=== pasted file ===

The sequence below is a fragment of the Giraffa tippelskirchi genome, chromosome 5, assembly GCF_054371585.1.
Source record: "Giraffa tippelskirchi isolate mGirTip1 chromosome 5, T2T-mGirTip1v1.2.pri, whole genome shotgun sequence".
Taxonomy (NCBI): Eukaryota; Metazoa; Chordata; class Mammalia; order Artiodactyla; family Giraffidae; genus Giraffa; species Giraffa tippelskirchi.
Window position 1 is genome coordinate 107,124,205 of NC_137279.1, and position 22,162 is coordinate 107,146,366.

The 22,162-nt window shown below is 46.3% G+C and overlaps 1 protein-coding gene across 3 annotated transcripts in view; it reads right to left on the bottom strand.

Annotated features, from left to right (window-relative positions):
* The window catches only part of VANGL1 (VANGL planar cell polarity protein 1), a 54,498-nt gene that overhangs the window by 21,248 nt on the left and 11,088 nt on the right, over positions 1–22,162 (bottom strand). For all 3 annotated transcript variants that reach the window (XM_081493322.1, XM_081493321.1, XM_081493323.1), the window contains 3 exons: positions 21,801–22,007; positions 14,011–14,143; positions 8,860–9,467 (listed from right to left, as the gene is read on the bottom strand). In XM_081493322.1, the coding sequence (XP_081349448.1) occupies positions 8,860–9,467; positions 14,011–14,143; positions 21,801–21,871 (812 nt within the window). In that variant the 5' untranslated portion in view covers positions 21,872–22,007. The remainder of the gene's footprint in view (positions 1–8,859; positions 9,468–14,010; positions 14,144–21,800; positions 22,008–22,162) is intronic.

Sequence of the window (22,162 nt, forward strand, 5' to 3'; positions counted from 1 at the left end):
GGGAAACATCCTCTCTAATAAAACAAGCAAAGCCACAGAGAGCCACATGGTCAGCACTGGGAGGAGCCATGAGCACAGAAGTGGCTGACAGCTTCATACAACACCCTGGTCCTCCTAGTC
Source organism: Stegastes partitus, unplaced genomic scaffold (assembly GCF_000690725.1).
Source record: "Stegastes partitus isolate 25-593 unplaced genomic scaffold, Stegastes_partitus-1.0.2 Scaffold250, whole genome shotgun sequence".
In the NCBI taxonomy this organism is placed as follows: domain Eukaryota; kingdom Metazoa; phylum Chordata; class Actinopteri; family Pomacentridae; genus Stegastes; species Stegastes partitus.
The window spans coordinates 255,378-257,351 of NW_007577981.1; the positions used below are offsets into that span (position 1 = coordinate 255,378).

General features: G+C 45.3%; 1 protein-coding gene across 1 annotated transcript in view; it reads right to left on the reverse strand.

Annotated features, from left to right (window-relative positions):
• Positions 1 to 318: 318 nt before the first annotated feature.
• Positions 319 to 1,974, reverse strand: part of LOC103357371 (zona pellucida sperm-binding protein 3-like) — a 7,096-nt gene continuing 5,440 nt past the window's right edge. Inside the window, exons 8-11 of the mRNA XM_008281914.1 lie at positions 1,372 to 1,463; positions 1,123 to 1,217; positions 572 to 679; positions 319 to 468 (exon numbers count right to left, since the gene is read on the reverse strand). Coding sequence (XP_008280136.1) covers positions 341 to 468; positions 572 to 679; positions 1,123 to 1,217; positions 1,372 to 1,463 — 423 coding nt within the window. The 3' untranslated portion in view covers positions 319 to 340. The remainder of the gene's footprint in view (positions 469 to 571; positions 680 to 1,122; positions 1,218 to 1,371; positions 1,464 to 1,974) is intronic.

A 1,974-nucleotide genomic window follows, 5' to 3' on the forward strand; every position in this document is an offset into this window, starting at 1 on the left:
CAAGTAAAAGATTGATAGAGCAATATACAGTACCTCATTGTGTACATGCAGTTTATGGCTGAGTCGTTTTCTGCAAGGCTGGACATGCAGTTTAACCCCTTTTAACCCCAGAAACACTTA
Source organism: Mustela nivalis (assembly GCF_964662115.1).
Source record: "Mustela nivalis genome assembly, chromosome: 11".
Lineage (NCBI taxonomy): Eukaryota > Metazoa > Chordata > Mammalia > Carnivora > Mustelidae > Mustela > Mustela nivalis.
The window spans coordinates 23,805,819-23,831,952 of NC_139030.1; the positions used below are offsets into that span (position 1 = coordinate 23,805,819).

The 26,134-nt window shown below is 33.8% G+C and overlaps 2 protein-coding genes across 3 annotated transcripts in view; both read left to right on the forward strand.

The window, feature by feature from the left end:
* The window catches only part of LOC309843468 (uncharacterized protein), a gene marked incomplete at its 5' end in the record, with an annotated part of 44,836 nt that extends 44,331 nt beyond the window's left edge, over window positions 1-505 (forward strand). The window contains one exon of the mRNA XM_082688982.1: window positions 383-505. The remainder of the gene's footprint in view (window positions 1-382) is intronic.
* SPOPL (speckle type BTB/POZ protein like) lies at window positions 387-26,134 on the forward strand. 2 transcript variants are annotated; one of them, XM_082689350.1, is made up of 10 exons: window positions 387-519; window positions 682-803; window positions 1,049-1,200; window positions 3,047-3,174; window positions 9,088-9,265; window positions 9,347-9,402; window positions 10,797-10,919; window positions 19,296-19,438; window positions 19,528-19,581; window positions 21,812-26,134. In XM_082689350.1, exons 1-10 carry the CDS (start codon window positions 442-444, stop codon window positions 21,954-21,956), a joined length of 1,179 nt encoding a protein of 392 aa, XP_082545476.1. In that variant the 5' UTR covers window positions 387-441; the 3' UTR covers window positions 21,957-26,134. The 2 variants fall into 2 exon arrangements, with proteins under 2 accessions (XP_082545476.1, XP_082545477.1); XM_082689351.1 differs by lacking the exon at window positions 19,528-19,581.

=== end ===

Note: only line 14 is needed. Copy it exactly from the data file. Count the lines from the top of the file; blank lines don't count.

General features: G+C 45.3%; 1 protein-coding gene across 1 annotated transcript in view; it reads right to left on the reverse strand.